compositum

English

Etymology

From Latin compositum.

Noun

compositum (plural compositums)

1. (algebra, field theory) Given a field extension F/K and subextensions A and B, the smallest subextension that contains both A and B.
• 1998, Iain T. Adamson (translator), David Hilbert, The Theory of Algebraic Number Fields, [1897, D. Hilbert, Zahlbericht], Springer, page 98,
Of particular interest is the case in which the discriminants of the fields forming the compositum are relatively prime.
• 2004, Dinesh S. Thakur, Function Field Arithmetic, World Scientific, page 81,
For ${\displaystyle \mathbb {Q} }$, we get the maximal abelian extension by adjoining all roots of unity, i.e., taking compositum of all ${\displaystyle m}$-th cyclotomic fields (this is the famous Kronecker-Weber theorem).
• 2005, T. Y. Lam, Introduction to Quadratic Forms over Fields, American Mathematical Society, page 333,
This is then just the field compositum of all the quadratic extensions ${\displaystyle F({\sqrt {a_{i}}})}$ in the algebraic closure of ${\displaystyle F}$.

Usage notes

• Denoted ${\displaystyle A\cdot B}$.
• It is the same as the image of the homomorphism ${\displaystyle h:(A\otimes _{k}B)\to F}$ that maps the tensor product ${\displaystyle a\otimes b\to ab}$.

Synonyms

• (smallest subextension of a given field extension that contains two given subextensions): field compositum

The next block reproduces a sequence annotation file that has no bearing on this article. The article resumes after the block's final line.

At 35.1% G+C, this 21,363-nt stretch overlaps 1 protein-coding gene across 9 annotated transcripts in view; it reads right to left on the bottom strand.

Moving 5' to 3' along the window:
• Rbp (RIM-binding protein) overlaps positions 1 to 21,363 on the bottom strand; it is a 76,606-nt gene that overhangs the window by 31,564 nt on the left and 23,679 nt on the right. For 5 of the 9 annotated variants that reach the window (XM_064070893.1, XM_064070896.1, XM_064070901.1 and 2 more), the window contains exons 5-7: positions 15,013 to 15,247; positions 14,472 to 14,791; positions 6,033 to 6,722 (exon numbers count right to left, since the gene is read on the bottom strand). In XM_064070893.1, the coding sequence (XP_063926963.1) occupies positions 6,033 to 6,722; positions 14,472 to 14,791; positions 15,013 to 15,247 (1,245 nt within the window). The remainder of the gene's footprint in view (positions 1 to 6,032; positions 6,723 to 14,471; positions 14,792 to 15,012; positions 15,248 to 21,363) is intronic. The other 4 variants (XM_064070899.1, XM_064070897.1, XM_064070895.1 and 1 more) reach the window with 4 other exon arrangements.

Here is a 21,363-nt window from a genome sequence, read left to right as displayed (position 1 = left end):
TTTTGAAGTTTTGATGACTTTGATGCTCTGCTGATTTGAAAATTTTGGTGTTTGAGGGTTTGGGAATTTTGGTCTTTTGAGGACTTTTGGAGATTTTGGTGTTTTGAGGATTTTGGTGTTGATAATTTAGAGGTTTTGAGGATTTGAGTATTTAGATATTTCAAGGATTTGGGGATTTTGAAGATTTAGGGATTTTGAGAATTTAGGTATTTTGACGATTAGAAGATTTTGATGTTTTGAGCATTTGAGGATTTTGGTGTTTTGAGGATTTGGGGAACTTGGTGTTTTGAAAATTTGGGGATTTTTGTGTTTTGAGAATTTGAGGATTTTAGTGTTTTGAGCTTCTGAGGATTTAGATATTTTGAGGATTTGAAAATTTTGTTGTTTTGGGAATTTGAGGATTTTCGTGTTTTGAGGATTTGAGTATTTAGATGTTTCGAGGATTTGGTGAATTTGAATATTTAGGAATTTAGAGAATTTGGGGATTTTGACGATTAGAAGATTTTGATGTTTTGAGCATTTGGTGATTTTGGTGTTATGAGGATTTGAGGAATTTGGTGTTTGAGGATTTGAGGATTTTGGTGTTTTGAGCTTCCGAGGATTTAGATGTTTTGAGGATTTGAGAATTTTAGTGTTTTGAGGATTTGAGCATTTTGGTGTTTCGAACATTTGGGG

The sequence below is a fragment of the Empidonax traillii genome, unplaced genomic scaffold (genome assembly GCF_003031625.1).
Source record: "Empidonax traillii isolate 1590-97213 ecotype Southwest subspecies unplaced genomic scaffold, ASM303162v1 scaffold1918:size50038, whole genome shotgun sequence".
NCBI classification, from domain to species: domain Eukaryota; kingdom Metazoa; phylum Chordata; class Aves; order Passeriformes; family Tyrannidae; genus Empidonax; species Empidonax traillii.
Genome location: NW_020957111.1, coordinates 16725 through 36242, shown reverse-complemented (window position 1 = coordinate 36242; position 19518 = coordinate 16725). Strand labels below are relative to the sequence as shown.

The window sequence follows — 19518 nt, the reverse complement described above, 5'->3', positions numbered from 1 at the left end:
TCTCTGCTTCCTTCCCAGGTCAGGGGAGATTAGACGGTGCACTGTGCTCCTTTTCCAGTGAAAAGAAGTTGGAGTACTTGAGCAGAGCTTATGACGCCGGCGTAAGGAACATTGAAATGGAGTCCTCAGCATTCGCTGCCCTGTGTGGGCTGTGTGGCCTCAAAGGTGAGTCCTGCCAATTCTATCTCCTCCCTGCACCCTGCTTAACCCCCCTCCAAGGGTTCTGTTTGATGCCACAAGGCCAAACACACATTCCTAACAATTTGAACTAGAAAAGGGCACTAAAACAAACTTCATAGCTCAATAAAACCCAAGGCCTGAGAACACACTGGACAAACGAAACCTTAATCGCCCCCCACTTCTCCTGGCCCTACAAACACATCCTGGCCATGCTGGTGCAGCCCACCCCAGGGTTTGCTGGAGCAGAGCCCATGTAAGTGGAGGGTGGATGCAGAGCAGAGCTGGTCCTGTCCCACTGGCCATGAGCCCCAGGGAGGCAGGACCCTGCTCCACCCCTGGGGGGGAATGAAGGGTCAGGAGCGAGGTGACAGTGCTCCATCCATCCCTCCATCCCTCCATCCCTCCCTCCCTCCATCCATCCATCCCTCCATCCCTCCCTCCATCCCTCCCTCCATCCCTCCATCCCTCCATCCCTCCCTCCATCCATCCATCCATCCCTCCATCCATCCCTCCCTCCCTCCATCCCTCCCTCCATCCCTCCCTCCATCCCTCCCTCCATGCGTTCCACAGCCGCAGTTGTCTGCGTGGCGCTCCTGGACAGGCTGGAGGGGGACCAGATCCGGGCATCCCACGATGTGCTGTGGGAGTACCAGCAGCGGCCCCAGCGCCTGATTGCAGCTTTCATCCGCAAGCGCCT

Latin

Etymology

Inflected form of compositus; the noun is the substantivised neuter form.

compositum

Noun

compositum n (genitive compositī); second declension

1. that which is agreed; an agreement, compact, etc.
2. compound word, compound

Usage notes

• This noun also appears (in the ablative only) in the phrases ēx compositō (according to agreement”, “by agreement”, “in concert) and compositō (by agreement), as well as more rarely (in the same sense) alone as compositō.

Declension

Second declension.

Case Singular Plural
Nominative compositum composita
Genitive compositī compositōrum
Dative compositō compositīs
Accusative compositum composita
Ablative compositō compositīs
Vocative compositum composita

References

• compositum in Charlton T. Lewis (1891) An Elementary Latin Dictionary, New York: Harper & Brothers
• compositum in Gaffiot, Félix (1934) Dictionnaire Illustré Latin-Français, Hachette
• Carl Meissner; Henry William Auden (1894) Latin Phrase-Book[1], London: Macmillan and Co.
• (ambiguous) well-ordered, well-brushed hair: capilli compti, compositi (opp. horridi)
• (ambiguous) an elaborate speech: oratio composita
• (ambiguous) well-arranged words: verba composita